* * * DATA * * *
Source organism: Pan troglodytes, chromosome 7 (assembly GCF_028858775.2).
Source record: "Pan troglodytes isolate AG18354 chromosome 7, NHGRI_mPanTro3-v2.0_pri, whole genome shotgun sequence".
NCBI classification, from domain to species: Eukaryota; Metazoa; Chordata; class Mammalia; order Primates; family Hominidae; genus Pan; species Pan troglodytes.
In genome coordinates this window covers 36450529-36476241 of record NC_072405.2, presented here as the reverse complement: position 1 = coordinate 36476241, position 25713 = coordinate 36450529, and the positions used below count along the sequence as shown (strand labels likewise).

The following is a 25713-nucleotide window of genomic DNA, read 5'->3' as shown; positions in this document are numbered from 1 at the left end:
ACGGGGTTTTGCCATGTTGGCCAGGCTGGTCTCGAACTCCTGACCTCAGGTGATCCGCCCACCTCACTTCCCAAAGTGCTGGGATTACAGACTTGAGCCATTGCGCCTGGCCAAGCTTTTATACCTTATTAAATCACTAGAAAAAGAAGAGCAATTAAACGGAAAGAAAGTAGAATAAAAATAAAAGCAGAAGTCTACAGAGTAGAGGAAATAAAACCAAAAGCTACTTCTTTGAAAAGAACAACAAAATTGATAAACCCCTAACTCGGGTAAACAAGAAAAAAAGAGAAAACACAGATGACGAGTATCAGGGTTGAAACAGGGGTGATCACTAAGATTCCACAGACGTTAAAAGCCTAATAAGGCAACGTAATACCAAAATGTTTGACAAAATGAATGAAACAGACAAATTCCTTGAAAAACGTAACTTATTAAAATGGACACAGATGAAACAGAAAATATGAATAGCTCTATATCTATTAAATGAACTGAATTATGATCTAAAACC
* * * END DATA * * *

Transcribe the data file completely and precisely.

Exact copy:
Source organism: Pan troglodytes, chromosome 7 (assembly GCF_028858775.2).
Source record: "Pan troglodytes isolate AG18354 chromosome 7, NHGRI_mPanTro3-v2.0_pri, whole genome shotgun sequence".
NCBI classification, from domain to species: Eukaryota; Metazoa; Chordata; class Mammalia; order Primates; family Hominidae; genus Pan; species Pan troglodytes.
In genome coordinates this window covers 36450529-36476241 of record NC_072405.2, presented here as the reverse complement: position 1 = coordinate 36476241, position 25713 = coordinate 36450529, and the positions used below count along the sequence as shown (strand labels likewise).

The following is a 25713-nucleotide window of genomic DNA, read 5'->3' as shown; positions in this document are numbered from 1 at the left end:
ACGGGGTTTTGCCATGTTGGCCAGGCTGGTCTCGAACTCCTGACCTCAGGTGATCCGCCCACCTCACTTCCCAAAGTGCTGGGATTACAGACTTGAGCCATTGCGCCTGGCCAAGCTTTTATACCTTATTAAATCACTAGAAAAAGAAGAGCAATTAAACGGAAAGAAAGTAGAATAAAAATAAAAGCAGAAGTCTACAGAGTAGAGGAAATAAAACCAAAAGCTACTTCTTTGAAAAGAACAACAAAATTGATAAACCCCTAACTCGGGTAAACAAGAAAAAAAGAGAAAACACAGATGACGAGTATCAGGGTTGAAACAGGGGTGATCACTAAGATTCCACAGACGTTAAAAGCCTAATAAGGCAACGTAATACCAAAATGTTTGACAAAATGAATGAAACAGACAAATTCCTTGAAAAACGTAACTTATTAAAATGGACACAGATGAAACAGAAAATATGAATAGCTCTATATCTATTAAATGAACTGAATTATGATCTAAAACC